Considering how fraught the issue of abortion is, please imagine the stress and possible personal fallout of having to call around to every OB/GYN in your town to find out who will perform an abortion, knowing all the while that you may get to the office and be lectured, or threatened, or exposed to all your neighbors.

Doctors will refuse service to women for any number of medical procedures, not for medical reasons, but out of their personal convictions about the expected roles of women in the world. This is the case for any number of women's medical concerns, but most intensely with any issue of reproduction. If you are going to a clinic which is known to offer a specific medical procedure, you have eliminated a huge amount of guesswork and fear from your option selection process.
posted by winna at 9:38 AM on January 19, 2013 [25 favorites]


I am honestly surprised that there's at least one in every state (at least, that's the impression I got from the article -- it didn't really say). I figured that Idaho or Wyoming or Utah would have run them all out of the state long ago.
posted by Etrigan at 9:41 AM on January 19, 2013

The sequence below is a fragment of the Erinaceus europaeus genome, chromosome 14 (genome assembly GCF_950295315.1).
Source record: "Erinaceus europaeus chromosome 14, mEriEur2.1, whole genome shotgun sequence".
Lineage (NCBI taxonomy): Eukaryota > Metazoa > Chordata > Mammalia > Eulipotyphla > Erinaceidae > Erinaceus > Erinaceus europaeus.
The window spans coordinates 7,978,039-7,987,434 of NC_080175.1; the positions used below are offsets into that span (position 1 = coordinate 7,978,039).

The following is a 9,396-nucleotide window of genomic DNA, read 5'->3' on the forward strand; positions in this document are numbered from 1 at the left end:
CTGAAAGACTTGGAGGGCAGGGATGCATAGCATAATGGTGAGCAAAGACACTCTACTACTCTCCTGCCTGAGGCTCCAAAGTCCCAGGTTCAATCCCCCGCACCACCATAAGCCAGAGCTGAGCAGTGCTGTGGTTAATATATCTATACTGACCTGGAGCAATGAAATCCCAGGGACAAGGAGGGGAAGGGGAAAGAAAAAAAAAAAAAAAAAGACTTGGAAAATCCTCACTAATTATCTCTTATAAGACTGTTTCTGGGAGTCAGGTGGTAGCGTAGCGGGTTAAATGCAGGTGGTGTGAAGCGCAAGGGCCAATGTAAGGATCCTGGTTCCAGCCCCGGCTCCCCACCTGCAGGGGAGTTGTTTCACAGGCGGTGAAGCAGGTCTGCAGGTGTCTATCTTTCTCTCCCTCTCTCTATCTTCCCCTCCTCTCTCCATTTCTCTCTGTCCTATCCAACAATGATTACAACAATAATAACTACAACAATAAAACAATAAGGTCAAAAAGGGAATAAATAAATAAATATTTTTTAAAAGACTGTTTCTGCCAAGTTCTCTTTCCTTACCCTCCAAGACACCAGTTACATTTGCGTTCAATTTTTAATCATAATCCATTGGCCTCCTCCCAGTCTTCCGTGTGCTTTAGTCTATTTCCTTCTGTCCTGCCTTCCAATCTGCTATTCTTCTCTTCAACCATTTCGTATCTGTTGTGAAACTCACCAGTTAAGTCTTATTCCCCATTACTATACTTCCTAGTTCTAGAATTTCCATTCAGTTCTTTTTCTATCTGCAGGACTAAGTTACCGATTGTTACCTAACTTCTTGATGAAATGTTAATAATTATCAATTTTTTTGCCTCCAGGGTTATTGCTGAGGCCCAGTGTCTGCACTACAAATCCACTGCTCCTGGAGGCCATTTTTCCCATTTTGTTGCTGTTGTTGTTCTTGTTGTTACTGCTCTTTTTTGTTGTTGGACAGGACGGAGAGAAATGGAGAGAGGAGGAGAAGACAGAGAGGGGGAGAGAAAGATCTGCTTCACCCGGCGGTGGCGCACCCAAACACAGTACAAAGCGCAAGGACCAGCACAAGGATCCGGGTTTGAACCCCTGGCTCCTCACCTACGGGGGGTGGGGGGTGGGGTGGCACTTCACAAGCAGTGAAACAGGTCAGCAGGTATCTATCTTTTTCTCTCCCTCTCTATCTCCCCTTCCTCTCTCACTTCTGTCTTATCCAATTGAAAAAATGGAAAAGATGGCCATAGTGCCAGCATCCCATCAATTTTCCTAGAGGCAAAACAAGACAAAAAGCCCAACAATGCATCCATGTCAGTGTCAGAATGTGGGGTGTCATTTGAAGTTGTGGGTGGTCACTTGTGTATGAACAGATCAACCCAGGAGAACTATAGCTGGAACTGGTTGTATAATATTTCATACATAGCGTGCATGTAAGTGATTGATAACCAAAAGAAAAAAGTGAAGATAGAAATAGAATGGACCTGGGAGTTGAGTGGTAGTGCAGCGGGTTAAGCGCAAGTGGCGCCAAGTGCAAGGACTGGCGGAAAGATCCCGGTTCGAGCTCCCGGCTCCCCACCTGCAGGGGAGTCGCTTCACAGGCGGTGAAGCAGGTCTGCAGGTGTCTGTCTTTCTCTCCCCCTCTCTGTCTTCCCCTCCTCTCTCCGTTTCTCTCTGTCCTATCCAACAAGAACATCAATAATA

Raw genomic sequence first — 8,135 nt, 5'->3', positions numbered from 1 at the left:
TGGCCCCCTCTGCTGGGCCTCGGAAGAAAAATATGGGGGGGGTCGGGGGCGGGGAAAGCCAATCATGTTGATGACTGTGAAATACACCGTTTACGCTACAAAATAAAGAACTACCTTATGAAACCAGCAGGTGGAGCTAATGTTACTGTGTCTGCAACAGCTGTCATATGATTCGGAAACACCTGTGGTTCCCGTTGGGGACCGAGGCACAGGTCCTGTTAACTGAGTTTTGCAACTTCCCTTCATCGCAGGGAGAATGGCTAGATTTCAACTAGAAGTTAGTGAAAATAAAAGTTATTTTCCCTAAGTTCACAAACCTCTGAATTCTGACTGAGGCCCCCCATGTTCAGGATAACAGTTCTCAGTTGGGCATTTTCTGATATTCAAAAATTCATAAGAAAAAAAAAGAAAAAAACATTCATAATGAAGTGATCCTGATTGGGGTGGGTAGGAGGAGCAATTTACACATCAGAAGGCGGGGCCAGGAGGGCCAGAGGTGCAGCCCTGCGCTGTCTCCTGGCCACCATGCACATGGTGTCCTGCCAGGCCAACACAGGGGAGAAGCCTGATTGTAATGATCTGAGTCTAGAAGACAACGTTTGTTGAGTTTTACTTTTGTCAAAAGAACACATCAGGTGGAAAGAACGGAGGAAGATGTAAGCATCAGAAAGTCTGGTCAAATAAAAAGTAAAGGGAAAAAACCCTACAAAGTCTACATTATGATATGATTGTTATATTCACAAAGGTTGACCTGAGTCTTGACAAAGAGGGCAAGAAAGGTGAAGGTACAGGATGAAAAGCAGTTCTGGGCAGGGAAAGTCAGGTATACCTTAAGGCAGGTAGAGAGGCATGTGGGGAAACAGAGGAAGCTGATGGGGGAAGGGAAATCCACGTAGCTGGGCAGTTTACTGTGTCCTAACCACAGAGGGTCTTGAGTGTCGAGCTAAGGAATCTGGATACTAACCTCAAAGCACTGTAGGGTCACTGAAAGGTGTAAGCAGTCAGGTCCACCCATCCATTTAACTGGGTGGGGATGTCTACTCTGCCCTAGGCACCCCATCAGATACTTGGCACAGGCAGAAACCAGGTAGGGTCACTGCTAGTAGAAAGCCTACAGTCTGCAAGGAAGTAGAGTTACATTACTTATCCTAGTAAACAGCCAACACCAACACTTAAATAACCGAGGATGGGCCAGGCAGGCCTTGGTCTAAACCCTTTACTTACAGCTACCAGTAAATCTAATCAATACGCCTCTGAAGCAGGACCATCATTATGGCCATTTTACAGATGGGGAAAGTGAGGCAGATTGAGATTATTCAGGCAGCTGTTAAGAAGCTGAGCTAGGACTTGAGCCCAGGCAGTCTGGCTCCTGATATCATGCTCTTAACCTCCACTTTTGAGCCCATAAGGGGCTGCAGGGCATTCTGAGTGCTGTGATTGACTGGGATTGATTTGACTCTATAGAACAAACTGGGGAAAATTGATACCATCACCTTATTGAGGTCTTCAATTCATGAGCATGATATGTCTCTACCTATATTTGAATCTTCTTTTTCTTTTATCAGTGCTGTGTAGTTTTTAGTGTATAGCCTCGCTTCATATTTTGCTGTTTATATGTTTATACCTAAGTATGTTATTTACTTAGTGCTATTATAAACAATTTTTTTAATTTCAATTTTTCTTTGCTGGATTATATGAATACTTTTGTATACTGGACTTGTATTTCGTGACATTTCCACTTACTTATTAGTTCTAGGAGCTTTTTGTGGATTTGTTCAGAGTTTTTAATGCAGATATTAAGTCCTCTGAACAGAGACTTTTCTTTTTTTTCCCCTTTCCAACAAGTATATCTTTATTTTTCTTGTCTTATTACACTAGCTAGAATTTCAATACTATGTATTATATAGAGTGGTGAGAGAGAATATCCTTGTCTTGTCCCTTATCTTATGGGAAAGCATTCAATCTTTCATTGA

Now we know why they want their guns - so they can shoot doctors who perform abortions.

The comments on that article are amazing, I like the one about power and control - spot on.

It really does seem like America is becomming more and more like some 3rd world, right-wing, tin-pot dictator ship every single day now.
posted by marienbad at 9:44 AM on January 19, 2013 [7 favorites]


This is probably a naive question, but is this not an operation that can be formed at any OBGYN?

Medically and skillset-wise? probably.


Abortion was not addressed in my med school's curriculum, and my understanding is that the majority of ob/gyn residency programs in the US don't really teach trainees the skills necessary (beyond the D&C skills that would be needed for a very early-term surgical abortion).
posted by killdevil at 9:48 AM on January 19, 2013 [7 favorites]


40 years ago abortion rights advocates won Roe Vs Wade. They have been losing every since.

I don't think it is the case that abortions are more restricted overall in the US now than they were right after Roe v Wade.

Now we know why they want their guns - so they can shoot doctors who perform abortions.

IMO, this sort of rhetoric from people on the left does more damage to advancing liberal causes than crazies with guns.

It really does seem like America is becomming more and more like some 3rd world, right-wing, tin-pot dictator ship every single day now.

Nah, it is slowly marching toward freedom and equality, which upsets the increasingly marginalized conservative right and causes more conflict and desperate attempts to stem that tide, but I am optimistic in the "arc of history" kind of way.
posted by ericost at 10:02 AM on January 19, 2013 [4 favorites]


It might be rhetoric, but doctors who perform abortions for poor and working class women are putting a large target on themselves. I'm sure it's a huge factor in deciding if they will perform them.